Yet it’s part of the plan, I think, to experience that dissonance. It forces us to our knees to seek spiritual guidance and revelation. In such “crucibles of doubt,” as Terryl and Fiona Givens have termed them, the dissonance can be fiery, even hellish. We can struggle and ache and wonder and despair and that live coal on our lips and tongue can seem like it is burning us right out of our former peace, burning our hearts out of existence, like fading embers blown away into a dark, heedless night.
At BYU you all are insulated from a lot of that, but even here you are not untouched from the world. You are smart, informed, connected to a global community through technology that is rapidly progressing. You have friends who struggle, families who are broken, loved ones who have left the faith. You have hearts that are troubled; you have painful, alienating experiences. You have felt depressed or anxious or misunderstood or lonely or angry at God, angry at the Church, angry at the culture, angry at your families, angry at yourselves. You feel frustrated that there seem so few mechanisms to make a real impact in the world, to make lasting change. Again, there should no big surprise there—that is all part of being a portion of a fallen world, a fallen race.
“Woe is me! for I am undone; because I am a man of unclean lips, and I dwell in the midst of a people of unclean lips…”
Who am I to write a novel, or a poem, or a play, or a film? Who am I to speak up, speak out, write down? Are these words not all perversities anyway? Is this not all vanity, corruption, sinfulness? Why read the words of corrupted men and women? Why write corruption myself? Why read blasphemies? Why speak unclean things?
Then descends the seraphim, with the purifying coal of Yeshua. Then descends divine Grace, with the beating of wings, covered face, covered feet, giving us only glimpses of its Glory, bright teases of its immortal light. Feathers float among the smoke filled room, the smoke acting a precursor to the glorious pain that will light our sins and burn our corruption.
“Holy, holy, holy is the Lord of Hosts…”
I felt called by the Lord to my work. It is a sensitive, sometimes unpopular, thing to say something like that. I have heard some Mormon writers and artists really discourage that kind of talk. It calls up delusions of grandeur, ideas about false prophets, and vanity, vanity, vanity…
“I am a man of unclean lips…” Why would anything I have to say be important to anyone, anything I have to write be of any value, what inspiration could be found in a person as flawed and corrupt as me? “I dwell in the midst of a people of unclean lips…”
I felt called by God to be a playwright, a writer, a theatrical artist, a poet, an essayist, a speaker, a novelist, all the things I have written, all the things I will write are part of an ever expanding attempt to fulfill that mission. Despite all the marred transcripts, the imperfect grammar, the miscarried drafts, the vulgar placing of words, and the awkward phrasings… despite the acute pain I feel when I feel like a piece of mine has been misinterpreted or miscommunicated…despite the sense of failure I feel when I feel I have let the Lord down in not communicating the glory of our Heavenly Parents, the atoning Grace of Christ, the guidance of the Holy Spirit, the power of the Restoration…despite the imperfection of my words crying up to me from the dust… despite all of this, I know the many experiences I have had that confirmed my path.
Why else would someone endure the poverty, the struggle, the criticism, the skepticism, the difficulty that lies ahead for anyone who wants to engage seriously with the performing arts and literature? It’s certainly not for the money, and I’ve certainly not gained wide spread fame.
“Holy, holy, holy…”
I had seraphim feathers in my hair, smoke in my face, and a burning coal, burning, burning, burning, holy, holy, holy….
Also I heard the voice of the Lord, saying, Whom shall I send, and who will go for us? Then said I, Here am I; send me. And he said, Go, and tell this people…”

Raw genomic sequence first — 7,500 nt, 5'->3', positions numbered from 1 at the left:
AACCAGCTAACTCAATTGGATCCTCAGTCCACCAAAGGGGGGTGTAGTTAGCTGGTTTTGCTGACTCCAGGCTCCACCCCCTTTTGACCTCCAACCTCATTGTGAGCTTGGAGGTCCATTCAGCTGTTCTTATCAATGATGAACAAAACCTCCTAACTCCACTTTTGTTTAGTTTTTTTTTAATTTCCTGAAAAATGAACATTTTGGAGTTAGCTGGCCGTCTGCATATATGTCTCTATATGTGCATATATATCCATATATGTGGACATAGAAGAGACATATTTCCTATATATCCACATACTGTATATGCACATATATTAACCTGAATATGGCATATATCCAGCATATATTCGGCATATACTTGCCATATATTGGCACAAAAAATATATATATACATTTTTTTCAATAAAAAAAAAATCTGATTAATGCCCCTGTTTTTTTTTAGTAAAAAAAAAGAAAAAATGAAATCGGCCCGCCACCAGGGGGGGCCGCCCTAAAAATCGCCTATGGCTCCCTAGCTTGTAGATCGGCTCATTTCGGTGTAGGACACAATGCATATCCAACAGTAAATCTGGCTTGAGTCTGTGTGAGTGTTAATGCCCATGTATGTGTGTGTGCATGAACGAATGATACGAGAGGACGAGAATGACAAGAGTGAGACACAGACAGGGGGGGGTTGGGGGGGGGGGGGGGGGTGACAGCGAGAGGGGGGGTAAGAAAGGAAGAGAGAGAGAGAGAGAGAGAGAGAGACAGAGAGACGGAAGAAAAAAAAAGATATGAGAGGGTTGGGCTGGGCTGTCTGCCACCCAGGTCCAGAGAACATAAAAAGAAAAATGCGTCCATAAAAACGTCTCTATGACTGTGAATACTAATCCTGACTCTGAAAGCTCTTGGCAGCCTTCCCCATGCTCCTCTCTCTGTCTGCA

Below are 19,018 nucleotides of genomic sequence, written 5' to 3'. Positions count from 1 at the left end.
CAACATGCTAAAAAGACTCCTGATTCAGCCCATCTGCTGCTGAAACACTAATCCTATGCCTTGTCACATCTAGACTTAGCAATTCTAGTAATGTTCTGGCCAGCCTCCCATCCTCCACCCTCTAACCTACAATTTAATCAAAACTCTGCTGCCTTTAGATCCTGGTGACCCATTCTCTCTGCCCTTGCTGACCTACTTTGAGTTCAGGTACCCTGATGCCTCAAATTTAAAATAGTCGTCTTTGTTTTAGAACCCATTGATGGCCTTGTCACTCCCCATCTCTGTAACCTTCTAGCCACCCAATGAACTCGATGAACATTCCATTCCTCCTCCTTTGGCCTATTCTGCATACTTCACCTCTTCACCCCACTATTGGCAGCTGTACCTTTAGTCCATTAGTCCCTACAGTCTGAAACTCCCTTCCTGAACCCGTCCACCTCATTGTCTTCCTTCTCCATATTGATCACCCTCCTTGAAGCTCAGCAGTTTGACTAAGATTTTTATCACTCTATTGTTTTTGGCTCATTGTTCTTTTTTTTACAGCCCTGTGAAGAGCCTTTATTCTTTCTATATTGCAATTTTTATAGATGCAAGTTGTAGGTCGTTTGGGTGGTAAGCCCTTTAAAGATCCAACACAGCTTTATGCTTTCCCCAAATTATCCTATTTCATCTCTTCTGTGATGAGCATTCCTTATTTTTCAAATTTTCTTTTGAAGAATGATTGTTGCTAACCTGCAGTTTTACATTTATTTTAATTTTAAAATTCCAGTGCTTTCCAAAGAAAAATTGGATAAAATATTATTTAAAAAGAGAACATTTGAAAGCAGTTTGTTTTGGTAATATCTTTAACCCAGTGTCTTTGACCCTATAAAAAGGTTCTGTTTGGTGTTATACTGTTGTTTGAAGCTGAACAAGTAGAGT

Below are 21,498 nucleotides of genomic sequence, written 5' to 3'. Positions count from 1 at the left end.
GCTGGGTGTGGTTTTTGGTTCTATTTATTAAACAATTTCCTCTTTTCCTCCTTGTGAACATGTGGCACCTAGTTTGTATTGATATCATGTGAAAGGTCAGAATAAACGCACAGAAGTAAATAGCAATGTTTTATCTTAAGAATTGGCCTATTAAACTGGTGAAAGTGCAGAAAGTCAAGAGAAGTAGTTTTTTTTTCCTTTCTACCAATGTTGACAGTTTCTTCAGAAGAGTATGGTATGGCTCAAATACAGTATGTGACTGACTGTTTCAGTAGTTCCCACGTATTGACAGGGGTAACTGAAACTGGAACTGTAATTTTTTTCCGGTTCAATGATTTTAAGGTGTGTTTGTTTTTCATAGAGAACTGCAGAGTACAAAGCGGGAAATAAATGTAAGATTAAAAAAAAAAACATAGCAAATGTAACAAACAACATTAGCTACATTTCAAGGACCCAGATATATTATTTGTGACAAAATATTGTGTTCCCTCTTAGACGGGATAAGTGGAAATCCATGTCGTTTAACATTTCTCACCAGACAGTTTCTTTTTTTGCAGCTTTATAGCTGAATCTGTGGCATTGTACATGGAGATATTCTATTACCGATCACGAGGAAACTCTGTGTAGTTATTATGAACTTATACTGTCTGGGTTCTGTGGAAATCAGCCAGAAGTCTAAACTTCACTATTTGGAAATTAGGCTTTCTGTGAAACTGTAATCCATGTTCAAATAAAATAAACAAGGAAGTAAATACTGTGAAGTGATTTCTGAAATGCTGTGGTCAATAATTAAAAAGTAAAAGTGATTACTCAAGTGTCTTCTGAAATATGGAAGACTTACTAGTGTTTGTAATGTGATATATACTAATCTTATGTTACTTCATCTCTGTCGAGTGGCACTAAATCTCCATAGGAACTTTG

My writing, my glowing pages, were not to be for Mammon, not for Babylon, not for the Pharisees, nor the criticizing Evangelicals, it was not meant to deliver a message absent of God, nor to uphold mankind’s corrupt cultures… I would stutter, I would spill my ink, I would say things imperfectly… it was not a message to cater to intellectual elites or high minded hypocrites… it was not meant to say all is well in Zion, or to soothe those in my own religious culture into vain complacency, it was not meant to be fluff nor nonsense nor supposedly harmless meaninglessness… I would offend at times, I would come in conflict, I would be embarrassed and clumsy…
“Go, and tell this people, Hear ye indeed, but understand not; and see ye indeed, but perceive not. Make the heart of this people fat, and make their ears heavy, and shut their eyes; lest they see with their eyes, and hear with their ears, and understand with their heart, and convert, and be healed. Then said I, Lord, how long? And he answered, Until the cities be wasted without inhabitant, and the houses without man, and the land be utterly desolate. And the Lord have removed men far away, and there be a great forsaking in the midst of the land. But yet in it shall be a tenth, and it shall return, and shall be eaten: as a teil tree, and as an oak, whose substance is in them, when they cast their leaves: so the holy seed shall be the substance thereof.”
There is a destructive power in words, even a condemning power. Yet they also have the power to heal, to grow, to make and create and organize substance, to plant an oak tree, a teil tree, terebinth, elah, and see the holy trees grow into a forest. They grow imperfectly, with craggy bark and desperate, reaching arms, but the burnt ash at their base gives them sustenance, and their grasping stretch is met with a gentle breeze that blows through their branches. Having been denied so much by the earth, barely surviving, they are delivered by the kind Sky that sings to them its songs and instills dreams in the rings of their memory, and revelations in their acorns.
Like trees, we are rooted in the earth, and reach for the skies. We are people of the earth, but children of the Spirit. We sit on the ground, but feel the wind in our upreaching fingers and on our burnt cheeks. As a Mormon writer, a spiritual playwright, I have been a hybrid, a bastard to this world, but accepted by God. Despite my questionable moral lineage, I have been scoured clean and lifted into my Savior’s arms. A six-winged seraphim put a live coal on my tongue and I cried out with a new voice, “Here I am; send me.”
And another Voice responded, “Go and tell this people.”




[1] The account is found in Isaiah Chapter 6 in the Old Testament.